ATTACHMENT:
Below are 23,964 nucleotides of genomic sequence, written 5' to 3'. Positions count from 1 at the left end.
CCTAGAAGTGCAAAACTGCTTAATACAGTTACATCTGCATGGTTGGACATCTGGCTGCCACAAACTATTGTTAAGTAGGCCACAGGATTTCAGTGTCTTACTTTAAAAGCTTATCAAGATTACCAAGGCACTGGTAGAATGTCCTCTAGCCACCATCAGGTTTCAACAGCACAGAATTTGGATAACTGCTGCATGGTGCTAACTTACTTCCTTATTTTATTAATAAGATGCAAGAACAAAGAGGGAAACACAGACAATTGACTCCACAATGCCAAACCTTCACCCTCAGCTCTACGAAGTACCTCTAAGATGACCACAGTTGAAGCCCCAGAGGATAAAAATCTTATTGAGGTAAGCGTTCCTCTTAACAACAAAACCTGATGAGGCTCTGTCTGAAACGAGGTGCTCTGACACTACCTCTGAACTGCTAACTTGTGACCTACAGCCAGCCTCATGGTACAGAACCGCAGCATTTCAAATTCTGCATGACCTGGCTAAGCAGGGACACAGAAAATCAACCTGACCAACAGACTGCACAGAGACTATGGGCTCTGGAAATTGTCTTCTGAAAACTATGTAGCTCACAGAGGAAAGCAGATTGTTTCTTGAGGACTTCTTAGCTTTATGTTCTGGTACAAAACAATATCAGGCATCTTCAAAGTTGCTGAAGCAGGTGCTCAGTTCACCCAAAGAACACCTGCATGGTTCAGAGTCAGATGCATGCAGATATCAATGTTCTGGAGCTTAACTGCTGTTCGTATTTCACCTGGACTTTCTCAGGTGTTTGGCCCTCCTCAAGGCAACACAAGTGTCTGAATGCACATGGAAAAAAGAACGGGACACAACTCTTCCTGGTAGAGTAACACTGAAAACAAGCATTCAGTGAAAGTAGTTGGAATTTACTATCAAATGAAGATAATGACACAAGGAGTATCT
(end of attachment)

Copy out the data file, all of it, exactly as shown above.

Below are 23,964 nucleotides of genomic sequence, written 5' to 3'. Positions count from 1 at the left end.
CCTAGAAGTGCAAAACTGCTTAATACAGTTACATCTGCATGGTTGGACATCTGGCTGCCACAAACTATTGTTAAGTAGGCCACAGGATTTCAGTGTCTTACTTTAAAAGCTTATCAAGATTACCAAGGCACTGGTAGAATGTCCTCTAGCCACCATCAGGTTTCAACAGCACAGAATTTGGATAACTGCTGCATGGTGCTAACTTACTTCCTTATTTTATTAATAAGATGCAAGAACAAAGAGGGAAACACAGACAATTGACTCCACAATGCCAAACCTTCACCCTCAGCTCTACGAAGTACCTCTAAGATGACCACAGTTGAAGCCCCAGAGGATAAAAATCTTATTGAGGTAAGCGTTCCTCTTAACAACAAAACCTGATGAGGCTCTGTCTGAAACGAGGTGCTCTGACACTACCTCTGAACTGCTAACTTGTGACCTACAGCCAGCCTCATGGTACAGAACCGCAGCATTTCAAATTCTGCATGACCTGGCTAAGCAGGGACACAGAAAATCAACCTGACCAACAGACTGCACAGAGACTATGGGCTCTGGAAATTGTCTTCTGAAAACTATGTAGCTCACAGAGGAAAGCAGATTGTTTCTTGAGGACTTCTTAGCTTTATGTTCTGGTACAAAACAATATCAGGCATCTTCAAAGTTGCTGAAGCAGGTGCTCAGTTCACCCAAAGAACACCTGCATGGTTCAGAGTCAGATGCATGCAGATATCAATGTTCTGGAGCTTAACTGCTGTTCGTATTTCACCTGGACTTTCTCAGGTGTTTGGCCCTCCTCAAGGCAACACAAGTGTCTGAATGCACATGGAAAAAAGAACGGGACACAACTCTTCCTGGTAGAGTAACACTGAAAACAAGCATTCAGTGAAAGTAGTTGGAATTTACTATCAAATGAAGATAATGACACAAGGAGTATCT